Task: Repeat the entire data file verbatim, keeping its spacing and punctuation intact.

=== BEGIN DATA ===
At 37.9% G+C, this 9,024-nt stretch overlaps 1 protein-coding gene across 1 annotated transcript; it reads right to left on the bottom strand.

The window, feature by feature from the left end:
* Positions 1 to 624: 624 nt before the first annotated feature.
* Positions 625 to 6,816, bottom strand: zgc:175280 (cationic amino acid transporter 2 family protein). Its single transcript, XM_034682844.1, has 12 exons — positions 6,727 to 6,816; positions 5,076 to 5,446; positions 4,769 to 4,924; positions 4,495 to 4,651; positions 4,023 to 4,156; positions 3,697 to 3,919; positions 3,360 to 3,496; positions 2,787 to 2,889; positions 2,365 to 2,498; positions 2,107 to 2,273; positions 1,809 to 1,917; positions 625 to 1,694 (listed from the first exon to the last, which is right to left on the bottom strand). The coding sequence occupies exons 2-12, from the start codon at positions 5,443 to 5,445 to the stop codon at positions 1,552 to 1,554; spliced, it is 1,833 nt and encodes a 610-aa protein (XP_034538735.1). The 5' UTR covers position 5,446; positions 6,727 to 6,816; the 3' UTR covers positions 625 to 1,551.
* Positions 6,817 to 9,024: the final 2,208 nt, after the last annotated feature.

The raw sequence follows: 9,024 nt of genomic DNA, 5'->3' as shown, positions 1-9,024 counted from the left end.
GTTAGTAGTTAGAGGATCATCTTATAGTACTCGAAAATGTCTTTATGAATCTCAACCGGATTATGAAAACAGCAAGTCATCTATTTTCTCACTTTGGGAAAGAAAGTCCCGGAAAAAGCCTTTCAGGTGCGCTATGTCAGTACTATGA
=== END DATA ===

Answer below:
At 37.9% G+C, this 9,024-nt stretch overlaps 1 protein-coding gene across 1 annotated transcript; it reads right to left on the bottom strand.

The window, feature by feature from the left end:
* Positions 1 to 624: 624 nt before the first annotated feature.
* Positions 625 to 6,816, bottom strand: zgc:175280 (cationic amino acid transporter 2 family protein). Its single transcript, XM_034682844.1, has 12 exons — positions 6,727 to 6,816; positions 5,076 to 5,446; positions 4,769 to 4,924; positions 4,495 to 4,651; positions 4,023 to 4,156; positions 3,697 to 3,919; positions 3,360 to 3,496; positions 2,787 to 2,889; positions 2,365 to 2,498; positions 2,107 to 2,273; positions 1,809 to 1,917; positions 625 to 1,694 (listed from the first exon to the last, which is right to left on the bottom strand). The coding sequence occupies exons 2-12, from the start codon at positions 5,443 to 5,445 to the stop codon at positions 1,552 to 1,554; spliced, it is 1,833 nt and encodes a 610-aa protein (XP_034538735.1). The 5' UTR covers position 5,446; positions 6,727 to 6,816; the 3' UTR covers positions 625 to 1,551.
* Positions 6,817 to 9,024: the final 2,208 nt, after the last annotated feature.

The raw sequence follows: 9,024 nt of genomic DNA, 5'->3' as shown, positions 1-9,024 counted from the left end.
GTTAGTAGTTAGAGGATCATCTTATAGTACTCGAAAATGTCTTTATGAATCTCAACCGGATTATGAAAACAGCAAGTCATCTATTTTCTCACTTTGGGAAAGAAAGTCCCGGAAAAAGCCTTTCAGGTGCGCTATGTCAGTACTATGA